How to Play
Divide into two teams. Place all of the letter tiles on their corresponding spots in the middle of the gameboard. Decide whether you are going to use the green (easier) or blue (harder) side of the cards. Determine which team will start.
Playing the Game
Teams take turns as the team “on the street”. The next card is flipped over to the side both teams agreed to (green or blue) and the timer is flipped over. Players from the “on the street” team need to brainstorm words that fit the category from the card that was flipped over. The team must agree on one word before the timer runs out. When coming up with words players need to consider the letter tiles out on the board. When a team chooses their word they get to move all of the letter tiles that are part of the word they chose one space towards their side of the board. If a letter appears in the word more than once, that letter moves as many spaces as it appears in chosen word. The team must choose their word and move all of the tiles before the timer runs out though.
If a tile is ever moved off one side of the board, that team has captured that letter tile. The other team can still use that letter in words they come up with but they cannot move captured letter tiles back onto the gameboard.
When deciding on words to use the following rules must be followed:
- The word chosen must be a single word.
- Any English word is allowed even capitalized words.
- Singular and plural forms of words can be used if they make since for the category.
- Past and present tenses are allowed if they work for the category.
- Hyphenated words are only allowed when they are part of a name.
If the other team does not think the word the other team chose for the round is spelled correctly or doesn’t fit the category, they can challenge the word. If there is a challenge of whether the word fits the category a vote is held to decide if it should count. If the vote ends up in a tie, all of the tiles are returned to their previous spots, but the team that was “on the street” gets to redo their turn. If the word is determined to be incorrect, all tiles moved have to be moved back and the current team does not get a new turn. If the word is determined to be correct, the challenging team loses their next turn.
End of Game
The game ends when one team has captured eight of the letter tiles. This team wins the game.
One of the more popular board game genres is the word game. Ever since Scrabble became a huge success many board game designers and publishers have tried to make their own word games. These games generally borrow pretty heavily from games like Scrabble where you score more points for creating longer words and using less common letters. As a whole I have mixed feelings about the word game genre. I enjoy word games. The problem with the genre though in my opinion is that very few games in the genre do anything new so once you have played a word game it feels like you have played all of them. I am always on the lookout for interesting word games though which brings me to Word on the Street created by Out of the Box.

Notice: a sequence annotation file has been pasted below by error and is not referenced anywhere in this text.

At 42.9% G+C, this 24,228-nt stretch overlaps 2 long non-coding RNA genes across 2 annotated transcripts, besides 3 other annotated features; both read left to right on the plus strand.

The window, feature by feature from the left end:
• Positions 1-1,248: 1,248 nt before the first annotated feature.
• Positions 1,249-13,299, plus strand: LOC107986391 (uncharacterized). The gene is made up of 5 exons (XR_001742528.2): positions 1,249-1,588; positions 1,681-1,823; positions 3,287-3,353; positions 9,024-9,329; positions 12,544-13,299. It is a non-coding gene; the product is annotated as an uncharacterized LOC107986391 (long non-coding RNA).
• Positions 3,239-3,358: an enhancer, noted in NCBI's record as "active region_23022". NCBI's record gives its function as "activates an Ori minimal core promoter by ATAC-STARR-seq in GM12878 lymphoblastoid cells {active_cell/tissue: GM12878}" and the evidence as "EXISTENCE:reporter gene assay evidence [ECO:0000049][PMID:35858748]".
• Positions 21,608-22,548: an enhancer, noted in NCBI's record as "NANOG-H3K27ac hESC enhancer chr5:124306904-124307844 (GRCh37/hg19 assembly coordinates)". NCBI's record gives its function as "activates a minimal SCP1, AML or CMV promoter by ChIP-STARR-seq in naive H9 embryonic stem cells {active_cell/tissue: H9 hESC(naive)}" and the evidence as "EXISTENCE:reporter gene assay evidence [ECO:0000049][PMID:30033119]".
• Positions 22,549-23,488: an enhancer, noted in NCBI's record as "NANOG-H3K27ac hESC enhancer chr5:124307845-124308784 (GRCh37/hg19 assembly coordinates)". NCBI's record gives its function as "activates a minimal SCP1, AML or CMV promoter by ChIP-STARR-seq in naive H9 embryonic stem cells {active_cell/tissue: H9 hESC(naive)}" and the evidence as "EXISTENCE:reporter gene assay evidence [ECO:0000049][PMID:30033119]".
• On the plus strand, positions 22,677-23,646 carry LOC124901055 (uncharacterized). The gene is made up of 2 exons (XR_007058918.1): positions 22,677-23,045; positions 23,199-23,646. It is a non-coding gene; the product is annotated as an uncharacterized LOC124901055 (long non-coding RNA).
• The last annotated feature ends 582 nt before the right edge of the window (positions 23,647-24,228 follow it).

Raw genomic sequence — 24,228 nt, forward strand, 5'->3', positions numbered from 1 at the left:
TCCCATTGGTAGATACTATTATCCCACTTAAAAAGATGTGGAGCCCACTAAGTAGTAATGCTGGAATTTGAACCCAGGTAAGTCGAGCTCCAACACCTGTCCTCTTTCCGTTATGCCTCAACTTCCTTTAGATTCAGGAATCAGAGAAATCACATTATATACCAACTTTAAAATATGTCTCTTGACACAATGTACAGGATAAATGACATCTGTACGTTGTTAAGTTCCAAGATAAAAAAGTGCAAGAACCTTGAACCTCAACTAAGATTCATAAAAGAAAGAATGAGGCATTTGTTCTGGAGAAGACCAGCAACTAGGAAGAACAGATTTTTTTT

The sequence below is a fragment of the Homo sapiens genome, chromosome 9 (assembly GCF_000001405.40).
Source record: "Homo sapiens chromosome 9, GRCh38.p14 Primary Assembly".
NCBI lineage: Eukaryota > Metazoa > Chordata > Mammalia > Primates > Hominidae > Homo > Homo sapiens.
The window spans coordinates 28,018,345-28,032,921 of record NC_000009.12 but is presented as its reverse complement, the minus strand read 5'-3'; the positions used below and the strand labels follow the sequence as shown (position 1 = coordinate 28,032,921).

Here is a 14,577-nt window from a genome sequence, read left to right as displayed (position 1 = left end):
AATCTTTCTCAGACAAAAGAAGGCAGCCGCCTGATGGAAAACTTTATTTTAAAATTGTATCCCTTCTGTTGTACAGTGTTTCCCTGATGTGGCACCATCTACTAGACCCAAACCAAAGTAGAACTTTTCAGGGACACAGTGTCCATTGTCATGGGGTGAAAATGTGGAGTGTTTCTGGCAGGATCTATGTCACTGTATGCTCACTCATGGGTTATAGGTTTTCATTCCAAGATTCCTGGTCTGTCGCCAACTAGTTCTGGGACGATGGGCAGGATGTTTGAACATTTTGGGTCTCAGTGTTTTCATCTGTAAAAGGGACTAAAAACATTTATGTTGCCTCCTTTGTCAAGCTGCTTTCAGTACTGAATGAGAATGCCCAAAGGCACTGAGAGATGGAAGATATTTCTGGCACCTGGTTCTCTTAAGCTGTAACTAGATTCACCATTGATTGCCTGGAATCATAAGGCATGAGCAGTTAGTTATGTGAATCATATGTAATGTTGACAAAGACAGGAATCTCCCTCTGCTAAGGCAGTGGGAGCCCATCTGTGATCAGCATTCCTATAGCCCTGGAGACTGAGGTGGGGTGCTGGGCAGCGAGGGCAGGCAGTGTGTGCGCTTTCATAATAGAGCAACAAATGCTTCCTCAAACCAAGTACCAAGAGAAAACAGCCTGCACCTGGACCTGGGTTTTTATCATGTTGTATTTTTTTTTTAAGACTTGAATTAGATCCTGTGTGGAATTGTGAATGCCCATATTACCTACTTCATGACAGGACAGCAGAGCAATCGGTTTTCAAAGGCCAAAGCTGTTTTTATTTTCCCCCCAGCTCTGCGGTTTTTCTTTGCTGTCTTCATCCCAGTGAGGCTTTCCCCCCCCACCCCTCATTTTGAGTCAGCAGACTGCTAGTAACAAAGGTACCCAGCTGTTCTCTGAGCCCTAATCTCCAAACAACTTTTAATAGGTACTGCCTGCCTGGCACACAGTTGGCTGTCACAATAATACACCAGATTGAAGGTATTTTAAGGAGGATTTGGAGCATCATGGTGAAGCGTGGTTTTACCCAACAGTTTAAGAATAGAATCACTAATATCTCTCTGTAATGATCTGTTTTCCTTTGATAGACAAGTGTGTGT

Word on the Street is one of the most original word games that I have played in quite some time. Word on the Street feels like a mix of Scrabble, Scattergories, and tug of war. The basic mechanic in the game is spelling/coming up with words like every other word game. Word on the Street adds a Scattergories mechanic where you have to come up with a word that fits the category of the card that was just drawn. Finally there is the tug of war element as players are fighting back and forth for letter tiles trying to capture them for themselves. This unique blend of mechanics makes Word on the Street one of the better word games I have played in quite some time.
One of the most interesting things about Word on the Street is that it has quite a bit of strategy for a word game. Games like Scrabble have some strategy as far as where to play tiles but the game mostly relies on a large vocabulary so you can maximize the use of your tiles. Word on the Street is interesting because you have to make strategic decisions over what letters you try to use in words. You can either play offensively mostly trying to capture tiles for yourself or you can play defensively by keeping tiles from your opponents. Unless you are significantly better than your opponents though you really can’t just play offensively or defensively since you can’t win with either strategy by itself. You need to do a good job deciding when to try to capture tiles and when to prevent the other team from capturing tiles. Sometimes the category card you are dealt will make that decision for you but you usually have more of a decision than you would think.
Being a word game, having a strong vocabulary/spelling skills is obviously helpful. I don’t think it is as important as it is in other games though. This is because to do well in Word on the Street you don’t always need to use the longest words that you can. Sometimes a three to four letter word can be just as valuable as a seven or eight letter word if it uses the right letters. A team that has a stronger vocabulary will clearly have an advantage in the game but I don’t know if they will always win like they would in most word games. A team that is good at controlling the tiles on the board could end up winning the game even if the other team uses longer words.